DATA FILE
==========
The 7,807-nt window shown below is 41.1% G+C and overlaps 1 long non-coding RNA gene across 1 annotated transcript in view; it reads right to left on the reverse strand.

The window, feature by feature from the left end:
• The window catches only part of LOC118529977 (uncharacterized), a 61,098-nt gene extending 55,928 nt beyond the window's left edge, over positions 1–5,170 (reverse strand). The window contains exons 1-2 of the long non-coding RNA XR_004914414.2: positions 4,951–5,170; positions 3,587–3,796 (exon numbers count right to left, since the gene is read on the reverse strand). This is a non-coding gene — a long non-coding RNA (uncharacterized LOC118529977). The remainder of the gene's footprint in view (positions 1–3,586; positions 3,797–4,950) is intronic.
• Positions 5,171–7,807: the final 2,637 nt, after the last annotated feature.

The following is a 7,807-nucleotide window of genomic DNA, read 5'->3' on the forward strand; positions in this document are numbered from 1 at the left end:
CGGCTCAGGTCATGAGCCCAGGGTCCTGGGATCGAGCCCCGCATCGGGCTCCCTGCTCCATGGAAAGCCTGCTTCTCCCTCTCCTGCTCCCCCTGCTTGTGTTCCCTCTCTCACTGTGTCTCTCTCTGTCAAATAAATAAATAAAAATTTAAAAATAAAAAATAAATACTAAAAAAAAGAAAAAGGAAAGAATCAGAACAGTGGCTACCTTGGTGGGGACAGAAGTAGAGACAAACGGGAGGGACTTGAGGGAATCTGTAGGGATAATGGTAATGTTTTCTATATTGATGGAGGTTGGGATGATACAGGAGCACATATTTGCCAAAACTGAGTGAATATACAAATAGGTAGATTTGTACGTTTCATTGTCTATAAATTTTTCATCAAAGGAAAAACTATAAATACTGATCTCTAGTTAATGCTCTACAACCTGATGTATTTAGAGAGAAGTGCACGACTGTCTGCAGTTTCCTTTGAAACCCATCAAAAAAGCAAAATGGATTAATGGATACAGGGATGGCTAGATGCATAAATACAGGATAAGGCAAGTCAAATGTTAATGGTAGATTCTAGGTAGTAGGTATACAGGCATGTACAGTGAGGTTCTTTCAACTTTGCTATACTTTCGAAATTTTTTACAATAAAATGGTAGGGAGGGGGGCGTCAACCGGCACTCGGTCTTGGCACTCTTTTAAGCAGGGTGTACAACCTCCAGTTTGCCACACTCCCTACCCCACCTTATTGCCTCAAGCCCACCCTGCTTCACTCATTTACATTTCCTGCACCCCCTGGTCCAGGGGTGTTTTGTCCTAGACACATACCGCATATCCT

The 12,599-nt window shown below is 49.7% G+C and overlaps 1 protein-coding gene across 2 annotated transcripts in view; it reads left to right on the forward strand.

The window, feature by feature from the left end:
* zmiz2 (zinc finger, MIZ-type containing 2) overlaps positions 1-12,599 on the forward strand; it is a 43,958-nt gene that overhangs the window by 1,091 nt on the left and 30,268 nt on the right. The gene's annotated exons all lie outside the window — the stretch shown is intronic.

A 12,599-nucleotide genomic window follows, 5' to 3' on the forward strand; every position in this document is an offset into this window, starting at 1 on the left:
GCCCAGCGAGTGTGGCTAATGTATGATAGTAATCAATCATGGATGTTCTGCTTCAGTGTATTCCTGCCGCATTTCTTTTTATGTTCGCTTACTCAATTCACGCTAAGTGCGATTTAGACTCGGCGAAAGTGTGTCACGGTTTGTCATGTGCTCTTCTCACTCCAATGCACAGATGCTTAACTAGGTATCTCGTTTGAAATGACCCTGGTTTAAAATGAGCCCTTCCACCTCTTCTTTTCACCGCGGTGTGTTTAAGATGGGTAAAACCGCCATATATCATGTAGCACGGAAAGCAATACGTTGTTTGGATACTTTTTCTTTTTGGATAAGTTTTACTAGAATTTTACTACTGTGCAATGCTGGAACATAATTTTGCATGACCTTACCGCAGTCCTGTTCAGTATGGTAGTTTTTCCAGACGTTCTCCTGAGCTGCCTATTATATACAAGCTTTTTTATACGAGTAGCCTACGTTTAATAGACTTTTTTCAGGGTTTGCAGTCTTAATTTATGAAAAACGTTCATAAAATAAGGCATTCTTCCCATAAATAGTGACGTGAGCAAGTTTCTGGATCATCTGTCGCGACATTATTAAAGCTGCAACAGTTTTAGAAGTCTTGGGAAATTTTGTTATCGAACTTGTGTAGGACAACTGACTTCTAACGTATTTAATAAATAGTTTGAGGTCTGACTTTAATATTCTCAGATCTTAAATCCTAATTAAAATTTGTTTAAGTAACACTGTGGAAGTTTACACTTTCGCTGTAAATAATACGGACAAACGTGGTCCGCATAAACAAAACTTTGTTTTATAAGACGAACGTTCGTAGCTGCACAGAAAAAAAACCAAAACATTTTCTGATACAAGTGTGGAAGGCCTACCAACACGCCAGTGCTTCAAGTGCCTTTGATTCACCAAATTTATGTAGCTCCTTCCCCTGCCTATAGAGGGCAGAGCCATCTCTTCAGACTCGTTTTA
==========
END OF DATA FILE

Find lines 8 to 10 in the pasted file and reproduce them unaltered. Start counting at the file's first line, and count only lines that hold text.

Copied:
The window, feature by feature from the left end:
* zmiz2 (zinc finger, MIZ-type containing 2) overlaps positions 1-12,599 on the forward strand; it is a 43,958-nt gene that overhangs the window by 1,091 nt on the left and 30,268 nt on the right. The gene's annotated exons all lie outside the window — the stretch shown is intronic.

A 12,599-nucleotide genomic window follows, 5' to 3' on the forward strand; every position in this document is an offset into this window, starting at 1 on the left: